Despite my early run-ins with bullying preps, I recall The Official Preppy Handbook with fondness. When my sister was given a copy as a gift, I remember devouring it, knowing through the wisdom of my high-school-aged siblings that it was cool, even though none of us were named Muffy, belonged to a country club or would go on to get our masters from Yale.
My family often joked about how preppy we were (the word to us was a synonym for high class) to reclaim a little dignity in those times when we coveted things-vacations, designer clothes, cable TV-that we knew we simply couldn't afford.
Despite its emphasis on fashion, Lisa Birnbach and company's The Official Preppy Handbook was always something larger than a book about clothes. It was a send-up of the wealthy class, specifically Northeastern WASPs, which knowingly (and fondly) celebrated their peculiarities while simultaneously mocking them. It was smart, funny and even a bit reckless for a national bestseller. There was, for instance, a section named "Deviant Behavior: The Top 10 Drinking Schools; 20 Verbal Expressions for Vomiting." But more interestingly it was an uncomfortable dissection of classism, pedigree and race. And as Reagan entered office, and the distribution of wealth became increasingly uneven, it became, well, important; an edgy satire of the times. I'm certainly not alone in saying it influenced me. It was a book that I channeled with nostalgia two decades later when I was writing a handbook of my own, The Hipster Handbook.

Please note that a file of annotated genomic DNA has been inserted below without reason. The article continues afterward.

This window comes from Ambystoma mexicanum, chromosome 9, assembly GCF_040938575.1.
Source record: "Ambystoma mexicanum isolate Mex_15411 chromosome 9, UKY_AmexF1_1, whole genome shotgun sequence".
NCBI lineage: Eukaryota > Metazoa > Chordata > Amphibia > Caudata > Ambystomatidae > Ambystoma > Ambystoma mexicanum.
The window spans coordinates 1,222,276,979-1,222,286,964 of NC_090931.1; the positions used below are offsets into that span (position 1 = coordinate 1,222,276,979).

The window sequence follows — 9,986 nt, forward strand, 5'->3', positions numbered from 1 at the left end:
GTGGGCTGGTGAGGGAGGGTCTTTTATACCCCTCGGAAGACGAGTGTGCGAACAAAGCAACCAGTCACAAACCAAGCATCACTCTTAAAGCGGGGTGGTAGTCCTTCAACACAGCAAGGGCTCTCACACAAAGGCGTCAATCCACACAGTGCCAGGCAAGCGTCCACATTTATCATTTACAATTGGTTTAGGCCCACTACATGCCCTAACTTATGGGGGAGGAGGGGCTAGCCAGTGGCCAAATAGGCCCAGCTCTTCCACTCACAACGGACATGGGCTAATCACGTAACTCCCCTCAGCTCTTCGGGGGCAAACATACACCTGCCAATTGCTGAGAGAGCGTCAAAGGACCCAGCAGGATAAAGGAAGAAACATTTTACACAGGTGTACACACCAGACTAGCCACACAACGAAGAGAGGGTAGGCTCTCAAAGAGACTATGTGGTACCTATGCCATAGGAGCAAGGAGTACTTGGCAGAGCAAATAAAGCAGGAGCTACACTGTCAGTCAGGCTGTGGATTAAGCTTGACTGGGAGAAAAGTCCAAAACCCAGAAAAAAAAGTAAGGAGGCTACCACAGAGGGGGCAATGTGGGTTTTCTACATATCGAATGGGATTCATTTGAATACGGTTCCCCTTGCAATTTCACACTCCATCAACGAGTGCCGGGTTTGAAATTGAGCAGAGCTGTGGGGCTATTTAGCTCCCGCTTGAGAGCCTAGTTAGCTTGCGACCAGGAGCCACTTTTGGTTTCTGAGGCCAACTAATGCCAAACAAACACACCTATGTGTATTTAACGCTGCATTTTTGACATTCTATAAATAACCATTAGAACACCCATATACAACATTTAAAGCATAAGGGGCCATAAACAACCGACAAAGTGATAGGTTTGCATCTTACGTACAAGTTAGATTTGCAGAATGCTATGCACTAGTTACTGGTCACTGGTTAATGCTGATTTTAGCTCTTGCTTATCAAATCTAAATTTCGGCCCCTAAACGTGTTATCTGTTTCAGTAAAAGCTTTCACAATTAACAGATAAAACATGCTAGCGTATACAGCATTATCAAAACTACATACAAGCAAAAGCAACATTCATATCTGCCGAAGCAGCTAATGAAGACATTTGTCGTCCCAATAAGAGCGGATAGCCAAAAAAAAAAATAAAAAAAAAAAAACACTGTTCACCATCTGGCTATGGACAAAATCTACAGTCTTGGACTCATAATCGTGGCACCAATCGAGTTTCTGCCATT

Given a publishing industry so desperate that it's trolling Tumblr sites in search of bestsellers about ferrets wearing berets, it's no surprise that a sequel to The Official Preppy Handbook is here. With the tagline, "Wake up Muffy, We're Back," Lisa Birnbach returns as the arbitrator of all things preppy in her new book True Prep: It's a Whole New Old World. This time she's paired up with influential graphic designer Chip Kidd to create a much more expansive, 250-page homage.
It pains me to says this, given my admiration for the original, but we need a sequel to The Official Preppy Handbook about as much as we need a sequel to Real Men Don't Eat Quiche. It's hard to criticize the design or the thoroughness of True Prep. But the whole misguided project, published during the harshest economic times since the thirties, leaves a foul taste in the mouth of anyone who the recalls the first incarnation with fondness.